Homework 3
Breakout
250 points, due 11:59:59 PM on July 26, 2007
Introduction
Breakout, introduced in 1976, is a popular extension to the game of Pong that has been described as "the ultimate in Pong" (Pong came out four years earlier, in ‘72).  Breakout was conceptualized by Nolan Bushnell and Steve Bristow, but the actual hardware was designed by Steve Jobs, CEO of Apple Computer. But it was Jobs’ friend, Steve Wozniak, who did most of the work on Breakout, not Jobs.  Legend has it that Jobs received a \$5,000 bonus for the work, but told Wozniak that he only got \$750, and gave Wozniak his "50%" --- \$375.  This would later add to the already increasing friction between the two, which eventually lead to Steve Wozniak quitting Apple.  Interestingly enough, though, Steve Wozniak seems to no longer harbor much resentment for Apple -- he was first in line for an iPhone at a store in California.
Requirements
In Breakout, a ball bounces around the screen and destroys blocks as it bounces into them. The ball can bounce off of the top and sides of the screen.  If the ball moves off the bottom of the screen, however, the player loses a life. The player controls a paddle at the bottom of the screen to block the ball from moving off the bottom. If the player misses blocking the ball three times, the game should end with the player as the loser. If all the blocks are cleared from the screen, the game should end with the player as a winner.
You will be given a basic version of the game in which a ball starts in the center of the screen and falls towards your paddle. There will also be one block on the screen that will disappear when hit. The paddle's motion is controlled by the mouse. There are two classes that make up this game: Breakout (the game) and BounceTracker (which moves the ball each step of the game).  You should not need to modify the tracker class!
In the class Breakout, you should add code to:
1. 1. Make a collection of blocks in rows across the top of the screen.
2. 2. Make indicators that show how many lives the player has remaining and how many blocks have been cleared (i.e., a score).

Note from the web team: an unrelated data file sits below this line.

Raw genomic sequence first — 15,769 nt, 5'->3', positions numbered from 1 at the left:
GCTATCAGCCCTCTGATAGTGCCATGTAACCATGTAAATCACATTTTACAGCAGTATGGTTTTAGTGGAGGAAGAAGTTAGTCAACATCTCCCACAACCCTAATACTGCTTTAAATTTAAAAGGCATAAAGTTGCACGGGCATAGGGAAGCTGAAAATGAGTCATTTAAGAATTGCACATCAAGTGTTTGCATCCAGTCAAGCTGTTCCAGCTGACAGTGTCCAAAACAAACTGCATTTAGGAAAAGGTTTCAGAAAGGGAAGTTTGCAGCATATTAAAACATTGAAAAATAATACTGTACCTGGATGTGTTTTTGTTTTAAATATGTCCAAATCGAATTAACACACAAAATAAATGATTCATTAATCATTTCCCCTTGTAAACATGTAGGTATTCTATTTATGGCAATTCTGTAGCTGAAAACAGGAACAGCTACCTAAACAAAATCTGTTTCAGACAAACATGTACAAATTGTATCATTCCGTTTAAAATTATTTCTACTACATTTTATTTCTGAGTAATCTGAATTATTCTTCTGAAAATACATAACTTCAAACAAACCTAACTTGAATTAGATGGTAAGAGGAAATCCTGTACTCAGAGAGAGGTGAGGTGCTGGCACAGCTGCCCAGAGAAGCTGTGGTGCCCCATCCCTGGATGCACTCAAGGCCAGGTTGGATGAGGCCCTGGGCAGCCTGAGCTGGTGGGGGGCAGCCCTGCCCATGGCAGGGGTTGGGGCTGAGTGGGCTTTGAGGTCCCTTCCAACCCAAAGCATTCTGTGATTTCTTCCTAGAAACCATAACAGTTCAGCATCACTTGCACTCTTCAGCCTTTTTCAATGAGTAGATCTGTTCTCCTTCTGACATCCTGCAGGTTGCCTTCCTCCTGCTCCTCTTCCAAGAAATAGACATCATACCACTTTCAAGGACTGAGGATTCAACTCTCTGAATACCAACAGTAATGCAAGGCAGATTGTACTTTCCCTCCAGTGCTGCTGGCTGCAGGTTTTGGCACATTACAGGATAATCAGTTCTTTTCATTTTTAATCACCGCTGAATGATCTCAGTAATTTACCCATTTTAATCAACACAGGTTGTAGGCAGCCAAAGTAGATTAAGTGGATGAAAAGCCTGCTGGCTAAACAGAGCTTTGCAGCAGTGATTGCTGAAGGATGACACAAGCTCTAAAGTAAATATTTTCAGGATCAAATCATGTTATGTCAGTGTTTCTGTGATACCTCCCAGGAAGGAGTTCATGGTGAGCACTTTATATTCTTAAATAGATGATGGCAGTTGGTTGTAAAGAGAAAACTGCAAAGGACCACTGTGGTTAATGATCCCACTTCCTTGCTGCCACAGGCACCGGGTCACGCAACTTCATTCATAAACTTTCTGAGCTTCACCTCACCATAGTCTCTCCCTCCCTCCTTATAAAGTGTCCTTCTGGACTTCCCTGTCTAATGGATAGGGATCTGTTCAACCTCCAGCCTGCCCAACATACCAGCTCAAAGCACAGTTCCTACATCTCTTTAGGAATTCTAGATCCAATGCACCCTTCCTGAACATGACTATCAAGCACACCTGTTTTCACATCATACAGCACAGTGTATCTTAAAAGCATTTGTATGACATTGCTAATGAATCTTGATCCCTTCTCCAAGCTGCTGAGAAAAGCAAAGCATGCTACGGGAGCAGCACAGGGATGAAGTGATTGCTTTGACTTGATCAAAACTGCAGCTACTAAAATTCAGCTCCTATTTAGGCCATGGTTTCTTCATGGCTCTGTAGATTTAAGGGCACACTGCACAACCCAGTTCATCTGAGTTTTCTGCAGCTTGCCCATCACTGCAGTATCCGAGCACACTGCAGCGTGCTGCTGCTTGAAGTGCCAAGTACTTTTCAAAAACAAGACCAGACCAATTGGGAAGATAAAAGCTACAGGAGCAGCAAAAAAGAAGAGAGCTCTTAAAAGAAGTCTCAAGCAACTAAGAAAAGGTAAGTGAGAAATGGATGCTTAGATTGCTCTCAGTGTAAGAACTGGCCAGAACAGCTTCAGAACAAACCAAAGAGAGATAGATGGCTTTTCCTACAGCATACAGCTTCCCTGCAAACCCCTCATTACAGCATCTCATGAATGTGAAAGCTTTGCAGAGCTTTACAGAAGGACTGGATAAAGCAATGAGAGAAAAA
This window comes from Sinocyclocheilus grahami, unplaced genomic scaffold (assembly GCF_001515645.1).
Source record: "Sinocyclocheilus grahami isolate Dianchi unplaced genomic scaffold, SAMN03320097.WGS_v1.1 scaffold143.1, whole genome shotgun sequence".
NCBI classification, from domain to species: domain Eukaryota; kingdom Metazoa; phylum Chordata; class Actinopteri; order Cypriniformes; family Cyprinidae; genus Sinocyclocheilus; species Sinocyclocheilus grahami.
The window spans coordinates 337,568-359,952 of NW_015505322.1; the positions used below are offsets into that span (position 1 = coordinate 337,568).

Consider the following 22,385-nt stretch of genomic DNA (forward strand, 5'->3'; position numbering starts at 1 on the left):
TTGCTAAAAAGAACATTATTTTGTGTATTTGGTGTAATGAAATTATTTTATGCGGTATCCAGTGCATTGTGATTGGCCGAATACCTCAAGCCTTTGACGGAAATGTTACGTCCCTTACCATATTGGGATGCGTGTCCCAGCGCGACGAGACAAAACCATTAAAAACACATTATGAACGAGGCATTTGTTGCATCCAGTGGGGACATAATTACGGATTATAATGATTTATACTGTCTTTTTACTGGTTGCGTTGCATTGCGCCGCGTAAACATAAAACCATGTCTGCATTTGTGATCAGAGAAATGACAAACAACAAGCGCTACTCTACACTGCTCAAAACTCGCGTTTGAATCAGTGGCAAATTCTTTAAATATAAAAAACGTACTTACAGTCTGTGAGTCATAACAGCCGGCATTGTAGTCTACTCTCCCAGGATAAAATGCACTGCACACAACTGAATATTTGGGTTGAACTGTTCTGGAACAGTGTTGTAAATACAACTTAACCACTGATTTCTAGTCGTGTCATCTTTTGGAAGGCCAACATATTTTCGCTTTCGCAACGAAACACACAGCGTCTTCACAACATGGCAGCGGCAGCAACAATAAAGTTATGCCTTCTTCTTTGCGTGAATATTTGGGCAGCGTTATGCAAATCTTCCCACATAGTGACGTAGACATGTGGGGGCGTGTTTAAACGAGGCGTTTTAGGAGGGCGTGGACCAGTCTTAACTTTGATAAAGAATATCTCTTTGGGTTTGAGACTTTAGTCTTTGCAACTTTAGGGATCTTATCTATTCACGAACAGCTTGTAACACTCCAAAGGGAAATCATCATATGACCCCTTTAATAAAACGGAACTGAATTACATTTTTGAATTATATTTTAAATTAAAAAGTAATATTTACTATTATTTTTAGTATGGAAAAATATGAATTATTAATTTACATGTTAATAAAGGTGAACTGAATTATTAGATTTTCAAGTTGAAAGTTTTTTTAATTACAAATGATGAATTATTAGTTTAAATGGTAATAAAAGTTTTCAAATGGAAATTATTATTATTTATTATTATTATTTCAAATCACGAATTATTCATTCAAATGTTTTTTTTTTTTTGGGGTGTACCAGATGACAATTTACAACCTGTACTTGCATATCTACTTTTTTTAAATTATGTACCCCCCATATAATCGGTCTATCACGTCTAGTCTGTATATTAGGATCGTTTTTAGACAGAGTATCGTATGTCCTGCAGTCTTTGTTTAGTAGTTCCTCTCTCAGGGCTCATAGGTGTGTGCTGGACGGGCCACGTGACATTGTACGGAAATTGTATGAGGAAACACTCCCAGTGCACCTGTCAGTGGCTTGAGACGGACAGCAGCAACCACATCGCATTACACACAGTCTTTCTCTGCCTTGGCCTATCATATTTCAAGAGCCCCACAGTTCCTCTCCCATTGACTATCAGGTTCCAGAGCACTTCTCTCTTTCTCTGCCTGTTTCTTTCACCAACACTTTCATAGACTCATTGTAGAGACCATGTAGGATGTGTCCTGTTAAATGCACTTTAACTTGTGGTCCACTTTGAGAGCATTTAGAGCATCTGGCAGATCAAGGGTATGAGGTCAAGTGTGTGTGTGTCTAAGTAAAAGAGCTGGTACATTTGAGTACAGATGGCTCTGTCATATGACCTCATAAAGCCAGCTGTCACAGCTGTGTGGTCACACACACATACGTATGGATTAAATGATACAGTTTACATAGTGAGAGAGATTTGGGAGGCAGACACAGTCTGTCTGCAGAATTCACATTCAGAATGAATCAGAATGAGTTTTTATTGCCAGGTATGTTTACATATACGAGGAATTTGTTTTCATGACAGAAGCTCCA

3. 3. Detect when the player loses a life, and subtract it from their total.
4. 4. Reset the ball to the center of the screen when a player loses a life.
5. 5. End the game after a player loses three lives, and display a message that declares the player a loser.
6. 6. Add to the player's score each time a block is hit and disappears.
7. 7. End the game when the last block is cleared, and display a message that declares the player a winner.
8. 8. Add two different sounds which play when two certain events occur (a ball hits a block, or you win the game, etc...)
9. 9. Add one image somewhere (for the ball, blocks, paddle, an obstacle, background, etc...)
Note:  You will have to spend some time choosing fixed values for the size of the paddle, speed of the ball, and size of the blocks in order to ensure the game is fun to play. Include some discussion of why you chose the values you did in your code's comments. Note, you do not need to do anything more to implement bouncing than is already given in the code you download for the project.
Extra Credit
Once you have the basic game working, you can add a variety of features to make your game more fun to play (listed below roughly in order of difficulty):
•    Give the blocks different colors based on some kind of pattern (e.g., each row is the same color). To get full extra credit for this, you must still create the blocks using a loop (rather than setting each block's color in a long sequence of statements). Note, you may want to create a collection of colors so that you can access them within your loop (e.g., one color for each row you create).
•    Instead of a solid wall of blocks, place the blocks in a pattern (e.g., a "V", or a diamond). Again, you must use a patterns that you can create using a loop rather than placing each block in a sequence of statements.
•    In addition to standard blocks, create special blocks that react differently when hit (e.g., require more hits to disappear or create an extra ball). Note, you may want to store these special blocks in separate collections to make it easier to check for. Also, if your special block needs to remember something (e.g., how many times it has been hit), you may need to create separate class for it that extends Sprite.
•    When the collection of blocks is completely cleared, start a new level and create another pattern of blocks, instead of ending the game. To make each level different, you might make each block worth more points, each pattern of blocks different, or the ball move faster each time. In this case, it may no longer be possible to win the game (or there may be a fixed number of levels). To implement levels successfully, you will need to be very careful about defining variables to control different values in your game (e.g., ball's velocity or score for each brick).

Please include, on your applet website, a description of the extra credit features you attempted so that there is less chance we miss them when we are grading your assignment.
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